A statement by the Maryknoll Office for Global Concerns after the 2016 U.S. presidential election.
We educate for environmental justice by first clarifying and deepening our own comprehension of these insights: that every creature has the right to be; the right to its habitat; and the right to make its own contribution to all of life. We believe that the world‑wide attack on ecology has become, in reality, an assault on the poor and a form of environmental racism. We use the Earth Charter, the works of Orbis authors and other Maryknoll resources to educate for eco‑justice in its fullest meaning, and we promote the Earth Charter as a basis for advocacy.
We hope to pay closer attention to U.S. environmental policy in response to the World Summit on Sustainable Development and build on Maryknoll experience at a grassroots level. We support the Kyoto Protocol and other efforts to encourage rich countries to promote lifestyles that are just and sustainable. We advocate for U.S. military clean‑up of bases in Vieques, Panama, the Philippines, and South Korea.
We advocate for “food sovereignty,” and continue to participate in process of defining Christian framework and principles with which to determine the safety and use of genetically modified foods.
Learn more about our Faith-Economy-Ecology project here.
Our newsletter, Encounters, features the challenges posed by the current economic growth paradigm and shines light on the hopeful ways communities are responding to protect human dignity and God's beautiful creation.
See a list of resources here on peak oil and how a future economy can be shaped with fewer natural resources.
On September 24, Pope Francis said in his address to a joint meeting of Congress, “I call for a courageous and responsible effort to ‘redirect our steps, and to avert the most serious effects of the environmental deterioration caused by human activity.’”
On the occasion of his first visit to the United States, the leadership of the Maryknoll Sisters, Maryknoll Fathers and Brothers, and the Maryknoll Lay Missioners offer a warm welcome to Pope Francis.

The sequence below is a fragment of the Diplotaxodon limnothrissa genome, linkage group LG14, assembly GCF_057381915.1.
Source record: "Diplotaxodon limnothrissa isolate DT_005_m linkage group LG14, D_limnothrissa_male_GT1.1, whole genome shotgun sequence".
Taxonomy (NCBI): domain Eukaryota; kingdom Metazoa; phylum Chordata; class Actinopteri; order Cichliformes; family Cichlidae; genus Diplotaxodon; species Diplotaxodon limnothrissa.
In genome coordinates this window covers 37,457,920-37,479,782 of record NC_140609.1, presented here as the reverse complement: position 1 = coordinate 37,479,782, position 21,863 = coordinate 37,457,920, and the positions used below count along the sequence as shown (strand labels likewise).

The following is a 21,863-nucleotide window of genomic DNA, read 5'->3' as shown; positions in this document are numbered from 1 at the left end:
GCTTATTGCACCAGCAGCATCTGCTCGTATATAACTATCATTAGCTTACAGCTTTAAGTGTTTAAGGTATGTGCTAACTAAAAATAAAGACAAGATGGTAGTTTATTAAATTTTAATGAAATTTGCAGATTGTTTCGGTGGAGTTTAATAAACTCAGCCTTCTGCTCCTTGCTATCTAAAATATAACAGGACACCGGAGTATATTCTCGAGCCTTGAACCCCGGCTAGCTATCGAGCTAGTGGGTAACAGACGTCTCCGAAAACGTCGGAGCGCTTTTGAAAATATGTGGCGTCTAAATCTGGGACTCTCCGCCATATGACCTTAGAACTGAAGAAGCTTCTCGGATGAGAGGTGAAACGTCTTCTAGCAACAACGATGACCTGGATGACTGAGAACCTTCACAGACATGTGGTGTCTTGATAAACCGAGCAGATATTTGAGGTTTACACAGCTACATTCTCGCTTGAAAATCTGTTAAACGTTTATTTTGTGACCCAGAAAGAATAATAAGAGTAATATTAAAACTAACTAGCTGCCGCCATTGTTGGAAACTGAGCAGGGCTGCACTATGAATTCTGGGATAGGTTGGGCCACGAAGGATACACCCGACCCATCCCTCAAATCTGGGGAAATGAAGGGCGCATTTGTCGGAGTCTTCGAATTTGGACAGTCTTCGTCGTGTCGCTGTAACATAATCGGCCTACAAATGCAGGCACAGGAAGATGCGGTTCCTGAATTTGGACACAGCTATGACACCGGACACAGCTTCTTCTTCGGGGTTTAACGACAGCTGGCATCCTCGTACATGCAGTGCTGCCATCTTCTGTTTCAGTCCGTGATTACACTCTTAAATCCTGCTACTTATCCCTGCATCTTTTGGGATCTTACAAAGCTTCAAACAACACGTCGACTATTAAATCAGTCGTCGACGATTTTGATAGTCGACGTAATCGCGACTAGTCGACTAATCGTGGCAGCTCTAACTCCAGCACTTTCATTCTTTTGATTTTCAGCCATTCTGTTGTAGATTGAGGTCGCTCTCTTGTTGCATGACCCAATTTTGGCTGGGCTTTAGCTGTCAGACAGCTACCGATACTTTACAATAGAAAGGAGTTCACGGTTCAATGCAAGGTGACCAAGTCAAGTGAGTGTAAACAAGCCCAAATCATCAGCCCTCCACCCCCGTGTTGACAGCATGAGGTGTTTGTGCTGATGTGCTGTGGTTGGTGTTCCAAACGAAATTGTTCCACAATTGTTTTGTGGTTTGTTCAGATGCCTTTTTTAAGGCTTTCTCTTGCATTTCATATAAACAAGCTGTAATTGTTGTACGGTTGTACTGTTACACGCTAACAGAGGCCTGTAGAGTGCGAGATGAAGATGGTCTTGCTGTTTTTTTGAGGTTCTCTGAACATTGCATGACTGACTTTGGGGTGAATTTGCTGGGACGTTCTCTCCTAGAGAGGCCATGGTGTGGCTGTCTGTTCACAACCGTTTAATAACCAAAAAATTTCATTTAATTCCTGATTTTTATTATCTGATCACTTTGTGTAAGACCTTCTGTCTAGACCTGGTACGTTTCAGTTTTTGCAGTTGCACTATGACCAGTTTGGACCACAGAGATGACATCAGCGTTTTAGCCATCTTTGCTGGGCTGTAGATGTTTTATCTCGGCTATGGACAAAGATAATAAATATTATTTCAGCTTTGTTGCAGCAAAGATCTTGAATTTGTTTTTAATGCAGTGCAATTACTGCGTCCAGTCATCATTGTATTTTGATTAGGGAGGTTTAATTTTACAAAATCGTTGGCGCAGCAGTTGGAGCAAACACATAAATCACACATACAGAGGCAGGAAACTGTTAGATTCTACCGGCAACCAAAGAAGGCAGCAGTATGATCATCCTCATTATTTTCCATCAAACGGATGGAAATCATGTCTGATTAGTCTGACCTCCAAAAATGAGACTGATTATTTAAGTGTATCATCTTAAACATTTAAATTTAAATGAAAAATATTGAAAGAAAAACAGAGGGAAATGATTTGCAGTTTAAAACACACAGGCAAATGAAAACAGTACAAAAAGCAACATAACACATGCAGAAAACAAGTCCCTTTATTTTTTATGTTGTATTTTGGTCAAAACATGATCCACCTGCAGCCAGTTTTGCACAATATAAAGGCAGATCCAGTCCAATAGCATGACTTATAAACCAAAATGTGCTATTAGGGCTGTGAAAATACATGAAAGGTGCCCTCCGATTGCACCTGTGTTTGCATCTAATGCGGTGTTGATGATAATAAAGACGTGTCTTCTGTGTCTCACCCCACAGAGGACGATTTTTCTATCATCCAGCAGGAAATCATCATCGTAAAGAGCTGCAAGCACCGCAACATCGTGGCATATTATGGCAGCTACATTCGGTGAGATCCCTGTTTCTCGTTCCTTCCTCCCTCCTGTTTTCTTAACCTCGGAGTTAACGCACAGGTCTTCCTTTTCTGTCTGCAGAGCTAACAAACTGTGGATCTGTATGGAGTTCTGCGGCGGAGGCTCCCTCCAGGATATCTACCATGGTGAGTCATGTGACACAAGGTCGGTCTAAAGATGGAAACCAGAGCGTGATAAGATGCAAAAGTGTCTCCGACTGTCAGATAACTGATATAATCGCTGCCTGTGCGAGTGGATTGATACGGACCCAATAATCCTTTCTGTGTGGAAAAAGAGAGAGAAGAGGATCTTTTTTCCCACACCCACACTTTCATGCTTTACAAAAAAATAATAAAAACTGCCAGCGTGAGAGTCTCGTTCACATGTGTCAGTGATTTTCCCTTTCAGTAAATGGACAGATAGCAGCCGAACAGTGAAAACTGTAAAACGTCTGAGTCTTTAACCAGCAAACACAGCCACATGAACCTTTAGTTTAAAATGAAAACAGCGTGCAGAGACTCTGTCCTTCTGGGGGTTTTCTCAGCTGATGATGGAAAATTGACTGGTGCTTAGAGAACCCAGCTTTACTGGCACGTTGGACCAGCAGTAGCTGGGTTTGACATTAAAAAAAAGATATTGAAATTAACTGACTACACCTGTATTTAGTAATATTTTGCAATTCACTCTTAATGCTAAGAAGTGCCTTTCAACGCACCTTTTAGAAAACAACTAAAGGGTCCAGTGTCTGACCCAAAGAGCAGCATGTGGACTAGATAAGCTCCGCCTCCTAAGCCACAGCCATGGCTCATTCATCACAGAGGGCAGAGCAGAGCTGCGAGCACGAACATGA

The Maryknoll Office for Global Concerns offers a reflection in response to the encyclical "Laudato Si': On the care of our common home."
The Maryknoll Office for Global Concerns (MOGC) applauds the Obama Administration’s March 31 announcement of the U.S. Intended Nationally Determined Contributions (INDCs) that will reduce emissions 26-28 percent below 2005 levels by 2025.
Maryknoll applauds the Environmental Protection Agency (EPA) for its June 2, 2014 announcement to regulate carbon emissions from existing power plants.
Maryknoll missioners have worked alongside farmers for decades. Their experiences inform this reflection paper on GMOs.
March 2012 -- As the world prepares to mark the first anniversary of the tragic tsunami and nuclear accident in Japan, Maryknoll missioners convey their continued sympathy for all those directly impacted by the disaster, and present a new statement that expresses their deep reservations about the continued reliance on the use of nuclear power and the development of nuclear weapons.
We are one humanity interconnected with all matter on a tiny planet within a vast, expansive universe. We are challenged now to act quickly to rescue Earth and its inhabitants from destruction and extinction.
In almost every community in every country where Maryknoll missioners live and work, water is of urgent concern. With many other people of faith and good will, we are searching for a deeper understanding of our “sister” water and are calling for a more just distribution of water for all creation and its peoples.
Articles, alerts, events
The Maryknoll Office for Global Concerns, along with many of our faith-based colleagues, signed the following letter that was delivered to every member of the U.S. Senate.
The following statement was written by the Most Rev. Donald E. Pelotte, S.S.S., Ph.D. and published in February 2005, during his tenure as bishop of the Diocese of Gallup, NM.
The much anticipated 20th UN Climate Change Conference of Parties (COP20) in Lima, Peru, closed on December 14 with less-than-hoped-for outcomes.
Despite statements like President Obama’s in his 2012 State of the Union address, that "we have a supply of natural gas that can last America nearly 100 years," analysts now predict that the U.S. will peak in gas production by 2020 at the latest.